Advertisement

European Radiology

, Volume 20, Issue 3, pp 649–658 | Cite as

Skeletal muscle metastases: primary tumours, prevalence, and radiological features

  • Alexey SurovEmail author
  • Michael Hainz
  • Hans-Jürgen Holzhausen
  • Dirk Arnold
  • Michaela Katzer
  • Joerg Schmidt
  • Rolf Peter Spielmann
  • Curd Behrmann
Musculoskeletal

Abstract

Background

Although skeletal muscles comprise nearly 50% of the total human body mass and are well vascularised, metastases in the musculature are rare. The reported prevalence of skeletal muscle metastases from post-mortem studies of patients with cancer is inconstant and ranges from 0.03 to 17.5%.

Materials and methods

Of 5,170 patients with metastasised cancer examined and treated at our institution during the period from January 2000 to December 2007, 61 patients with muscle metastases (80 lesions) were identified on computed tomography (CT). Genital tumours (24.6%) were the most frequent malignancies metastasising into the skeletal musculature, followed by gastrointestinal tumours (21.3%), urological tumours (16.4%), and malignant melanoma (13.1%). Other primary malignancies were rarer, including bronchial carcinoma (8.2%), thyroid gland carcinoma (4.9%), and breast carcinoma (3.3%). In 8.2%, carcinoma of unknown primary was diagnosed.

Results

Skeletal muscle metastases (SMM) were located in the iliopsoas muscle (27.5%), paravertebral muscles (25%), gluteal muscles (16.3%), lower extremity muscles (12.5%), abdominal wall muscles (10%), thoracic wall muscles (5%), and upper extremity muscles (3.8%). Most (76.3%) of the 80 SMM were diagnosed incidentally during routine staging CT examinations, while 23.7% were symptomatic.

Conclusion

Radiologically, SMM presented with five different types of lesions: focal intramuscular masses (type I, 52.5% of SMM), abscess-like intramuscular lesions (type II, 32.5%), diffuse metastatic muscle infiltration (type III, 8.8%), multifocal intramuscular calcification (type IV, 3.7%) and intramuscular bleeding (type V, 2.5%).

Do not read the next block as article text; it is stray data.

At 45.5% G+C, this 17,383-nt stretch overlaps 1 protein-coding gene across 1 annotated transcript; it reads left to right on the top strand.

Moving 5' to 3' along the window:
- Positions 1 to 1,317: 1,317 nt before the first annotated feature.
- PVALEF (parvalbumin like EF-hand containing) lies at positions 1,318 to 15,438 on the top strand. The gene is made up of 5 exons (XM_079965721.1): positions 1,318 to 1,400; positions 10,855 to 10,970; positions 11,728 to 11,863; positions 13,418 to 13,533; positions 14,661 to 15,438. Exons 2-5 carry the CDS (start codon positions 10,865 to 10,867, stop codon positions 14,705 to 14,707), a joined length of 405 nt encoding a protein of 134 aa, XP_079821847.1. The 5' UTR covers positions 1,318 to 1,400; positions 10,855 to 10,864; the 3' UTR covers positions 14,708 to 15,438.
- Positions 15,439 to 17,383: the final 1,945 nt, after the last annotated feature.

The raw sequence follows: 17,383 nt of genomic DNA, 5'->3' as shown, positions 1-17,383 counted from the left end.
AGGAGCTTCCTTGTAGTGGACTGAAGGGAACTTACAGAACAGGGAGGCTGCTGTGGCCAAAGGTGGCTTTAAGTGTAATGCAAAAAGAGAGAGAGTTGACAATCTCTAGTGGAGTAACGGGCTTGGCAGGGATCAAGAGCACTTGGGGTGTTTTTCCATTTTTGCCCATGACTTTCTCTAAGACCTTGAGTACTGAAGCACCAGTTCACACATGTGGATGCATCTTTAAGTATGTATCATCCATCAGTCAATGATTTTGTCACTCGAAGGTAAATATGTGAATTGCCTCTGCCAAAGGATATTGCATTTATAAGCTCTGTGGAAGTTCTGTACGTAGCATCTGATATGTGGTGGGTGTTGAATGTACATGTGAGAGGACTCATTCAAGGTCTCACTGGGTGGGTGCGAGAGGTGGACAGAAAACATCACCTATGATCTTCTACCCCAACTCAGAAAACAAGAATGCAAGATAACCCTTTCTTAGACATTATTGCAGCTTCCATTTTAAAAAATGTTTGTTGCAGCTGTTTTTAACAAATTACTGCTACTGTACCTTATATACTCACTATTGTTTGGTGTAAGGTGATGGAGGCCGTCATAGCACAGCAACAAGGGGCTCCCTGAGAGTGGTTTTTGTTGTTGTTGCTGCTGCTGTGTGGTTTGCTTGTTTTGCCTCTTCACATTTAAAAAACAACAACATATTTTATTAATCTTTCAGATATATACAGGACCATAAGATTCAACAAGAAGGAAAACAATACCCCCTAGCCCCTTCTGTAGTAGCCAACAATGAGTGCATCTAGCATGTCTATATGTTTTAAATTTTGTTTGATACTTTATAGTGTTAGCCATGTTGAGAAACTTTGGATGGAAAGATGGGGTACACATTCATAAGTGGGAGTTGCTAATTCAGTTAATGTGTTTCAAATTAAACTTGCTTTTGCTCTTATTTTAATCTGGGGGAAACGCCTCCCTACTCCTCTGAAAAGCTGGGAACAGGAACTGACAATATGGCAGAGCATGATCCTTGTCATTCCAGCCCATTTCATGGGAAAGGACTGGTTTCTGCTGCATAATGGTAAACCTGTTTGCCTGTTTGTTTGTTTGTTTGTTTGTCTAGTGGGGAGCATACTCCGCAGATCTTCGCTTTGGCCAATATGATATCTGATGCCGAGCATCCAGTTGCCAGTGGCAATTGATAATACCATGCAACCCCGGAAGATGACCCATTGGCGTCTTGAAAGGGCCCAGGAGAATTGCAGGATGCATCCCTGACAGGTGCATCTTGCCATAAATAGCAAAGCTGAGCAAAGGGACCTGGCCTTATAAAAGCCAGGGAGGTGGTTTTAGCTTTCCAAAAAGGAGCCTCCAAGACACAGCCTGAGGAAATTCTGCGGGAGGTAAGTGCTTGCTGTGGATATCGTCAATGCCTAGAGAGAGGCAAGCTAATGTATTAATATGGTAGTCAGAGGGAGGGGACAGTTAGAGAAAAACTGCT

Keywords

Skeletal muscle metastases Prevalence CT imaging 

Notes

Acknowledgments

We thank Edith Disputh for the careful preparation of the manuscript.

References

  1. 1.
    Hasegawa S, Sakurai Y, Imazu H, Matsubara T, Ochiai M, Funabiki T, Suzuki K, Mizoguchi Y, Kuroda M, Kasahara M (2000) Metastasis to the forearm skeletal muscle from an adenocarcinoma of the colon: report of a case. Surg Today 30:1118–1123CrossRefPubMedGoogle Scholar
  2. 2.
    Willis RA (1952) The spread of tumours in the human body. Butterworth, LondonGoogle Scholar
  3. 3.
    Nabeyama R, Tanaka K, Matsuda S, Iwamoto Y (2001) Multiple intramuscular metastases 15 years after radical nephrectomy in a patient with stage IV renal cell carcinoma. J Orthop Sci 6:189–192CrossRefPubMedGoogle Scholar
  4. 4.
    Pearson C (1969) Incidence and type of pathologic alterations observed in muscle in a routine survey. Neurology 9:757–766Google Scholar
  5. 5.
    Acinas Garcia O, Fernandez FA, Satue EG, Buelta L, Val-Bernal JF (1984) Metastasis of malignant neoplasms to skeletal muscle. Rev Esp Oncol 31:57–67PubMedGoogle Scholar
  6. 6.
    Glockner DM, White LM, Sundaram M, McDonald DJ (2000) Unsuspected metastases presenting as solitary soft tissue lesions: a fourteen-year review. Skeletal Radiol 29:270–274CrossRefPubMedGoogle Scholar
  7. 7.
    Herring C, Harrelson J, Scully S (1998) Metastatic carcinoma to skeletal muscle. Clin Orthop Rel Res 355:272–281CrossRefGoogle Scholar
  8. 8.
    Koike Y, Hatori M, Kokubun S (2005) Skeletal muscle metastasis secondary to cancer–a report of seven cases. Ups J Med Sci 110:75–83CrossRefPubMedGoogle Scholar
  9. 9.
    Pretorius ES, Fishman EK (1999) Helical CT of skeletal muscle metastases from primary carcinomas. AJR Am J Roentgenol 174:401–404Google Scholar
  10. 10.
    Nabi G, Gupta NP, Gandhi D (2003) Skeletal muscle metastasis from transitional cell carcinoma of the urinary bladder: clinicoradiological features. Clin Radiol 58:883–885CrossRefPubMedGoogle Scholar
  11. 11.
    Magee T, Rosenthal H (2002) Skeletal muscle metastases at sites of documented trauma. AJR Am J Roentgenol 178:985–988PubMedGoogle Scholar
  12. 12.
    Damron T, Heiner J (2000) Distant soft tissue metastases: a series of 30 new patients and 91 cases from the literature. Ann Surg Oncol 7:526–534CrossRefPubMedGoogle Scholar
  13. 13.
    Tuoheti Y, Okada K, osanai T, Nishida J, Ehara S, Hashimoto M, Itoi E (2004) Skeletal muscle metastases of carcinomas: a clinicopathological study of 12 cases. Jpn J Clin Oncol 34:210–214CrossRefPubMedGoogle Scholar
  14. 14.